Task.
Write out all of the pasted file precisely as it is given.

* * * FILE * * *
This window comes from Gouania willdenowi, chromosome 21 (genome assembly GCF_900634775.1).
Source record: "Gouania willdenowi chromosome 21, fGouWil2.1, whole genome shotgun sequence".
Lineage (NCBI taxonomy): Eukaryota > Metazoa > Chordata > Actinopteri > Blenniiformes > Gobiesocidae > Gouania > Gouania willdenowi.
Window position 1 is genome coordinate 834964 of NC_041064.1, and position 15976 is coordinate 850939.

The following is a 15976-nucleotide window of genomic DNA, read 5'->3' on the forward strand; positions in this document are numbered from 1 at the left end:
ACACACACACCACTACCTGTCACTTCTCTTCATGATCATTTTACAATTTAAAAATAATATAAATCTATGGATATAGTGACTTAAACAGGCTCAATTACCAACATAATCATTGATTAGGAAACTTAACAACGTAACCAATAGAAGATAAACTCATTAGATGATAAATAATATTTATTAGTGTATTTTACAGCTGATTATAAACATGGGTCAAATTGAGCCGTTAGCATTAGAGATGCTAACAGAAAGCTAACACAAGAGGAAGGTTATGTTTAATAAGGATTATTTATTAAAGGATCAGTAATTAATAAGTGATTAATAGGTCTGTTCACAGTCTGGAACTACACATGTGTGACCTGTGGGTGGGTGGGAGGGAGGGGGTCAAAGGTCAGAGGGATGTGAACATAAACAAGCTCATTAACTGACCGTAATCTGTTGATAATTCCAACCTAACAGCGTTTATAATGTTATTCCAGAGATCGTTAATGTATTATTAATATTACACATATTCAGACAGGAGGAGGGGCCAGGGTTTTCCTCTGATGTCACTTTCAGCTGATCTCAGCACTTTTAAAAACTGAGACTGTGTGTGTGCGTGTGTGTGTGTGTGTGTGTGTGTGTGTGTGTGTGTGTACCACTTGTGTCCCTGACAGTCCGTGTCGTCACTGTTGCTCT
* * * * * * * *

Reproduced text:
This window comes from Gouania willdenowi, chromosome 21 (genome assembly GCF_900634775.1).
Source record: "Gouania willdenowi chromosome 21, fGouWil2.1, whole genome shotgun sequence".
Lineage (NCBI taxonomy): Eukaryota > Metazoa > Chordata > Actinopteri > Blenniiformes > Gobiesocidae > Gouania > Gouania willdenowi.
Window position 1 is genome coordinate 834964 of NC_041064.1, and position 15976 is coordinate 850939.

The following is a 15976-nucleotide window of genomic DNA, read 5'->3' on the forward strand; positions in this document are numbered from 1 at the left end:
ACACACACACCACTACCTGTCACTTCTCTTCATGATCATTTTACAATTTAAAAATAATATAAATCTATGGATATAGTGACTTAAACAGGCTCAATTACCAACATAATCATTGATTAGGAAACTTAACAACGTAACCAATAGAAGATAAACTCATTAGATGATAAATAATATTTATTAGTGTATTTTACAGCTGATTATAAACATGGGTCAAATTGAGCCGTTAGCATTAGAGATGCTAACAGAAAGCTAACACAAGAGGAAGGTTATGTTTAATAAGGATTATTTATTAAAGGATCAGTAATTAATAAGTGATTAATAGGTCTGTTCACAGTCTGGAACTACACATGTGTGACCTGTGGGTGGGTGGGAGGGAGGGGGTCAAAGGTCAGAGGGATGTGAACATAAACAAGCTCATTAACTGACCGTAATCTGTTGATAATTCCAACCTAACAGCGTTTATAATGTTATTCCAGAGATCGTTAATGTATTATTAATATTACACATATTCAGACAGGAGGAGGGGCCAGGGTTTTCCTCTGATGTCACTTTCAGCTGATCTCAGCACTTTTAAAAACTGAGACTGTGTGTGTGCGTGTGTGTGTGTGTGTGTGTGTGTGTGTGTGTGTGTGTACCACTTGTGTCCCTGACAGTCCGTGTCGTCACTGTTGCTCT